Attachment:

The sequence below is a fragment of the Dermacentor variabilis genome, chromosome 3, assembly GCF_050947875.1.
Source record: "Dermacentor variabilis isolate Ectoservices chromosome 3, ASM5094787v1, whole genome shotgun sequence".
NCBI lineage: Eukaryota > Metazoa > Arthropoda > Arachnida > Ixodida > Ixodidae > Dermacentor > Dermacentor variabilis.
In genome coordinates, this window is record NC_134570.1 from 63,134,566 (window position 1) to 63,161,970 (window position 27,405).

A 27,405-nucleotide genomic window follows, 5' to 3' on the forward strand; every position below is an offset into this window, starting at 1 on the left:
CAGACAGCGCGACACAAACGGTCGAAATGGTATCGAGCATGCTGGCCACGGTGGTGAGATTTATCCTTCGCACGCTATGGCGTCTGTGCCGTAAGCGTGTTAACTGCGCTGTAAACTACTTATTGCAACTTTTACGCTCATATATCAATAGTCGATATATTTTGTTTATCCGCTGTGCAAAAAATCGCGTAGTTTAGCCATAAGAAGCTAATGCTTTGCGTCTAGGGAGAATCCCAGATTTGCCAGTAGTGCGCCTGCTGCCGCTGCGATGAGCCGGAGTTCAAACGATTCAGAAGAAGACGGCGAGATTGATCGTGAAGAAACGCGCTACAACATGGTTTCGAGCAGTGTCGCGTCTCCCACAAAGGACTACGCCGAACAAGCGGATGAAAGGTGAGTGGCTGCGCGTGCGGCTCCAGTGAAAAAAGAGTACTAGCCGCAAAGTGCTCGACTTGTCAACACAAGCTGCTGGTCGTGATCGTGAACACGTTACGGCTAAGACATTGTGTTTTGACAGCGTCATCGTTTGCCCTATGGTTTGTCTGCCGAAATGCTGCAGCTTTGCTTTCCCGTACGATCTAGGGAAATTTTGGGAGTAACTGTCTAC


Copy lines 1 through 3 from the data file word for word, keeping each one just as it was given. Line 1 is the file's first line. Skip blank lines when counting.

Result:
The sequence below is a fragment of the Dermacentor variabilis genome, chromosome 3, assembly GCF_050947875.1.
Source record: "Dermacentor variabilis isolate Ectoservices chromosome 3, ASM5094787v1, whole genome shotgun sequence".
NCBI lineage: Eukaryota > Metazoa > Arthropoda > Arachnida > Ixodida > Ixodidae > Dermacentor > Dermacentor variabilis.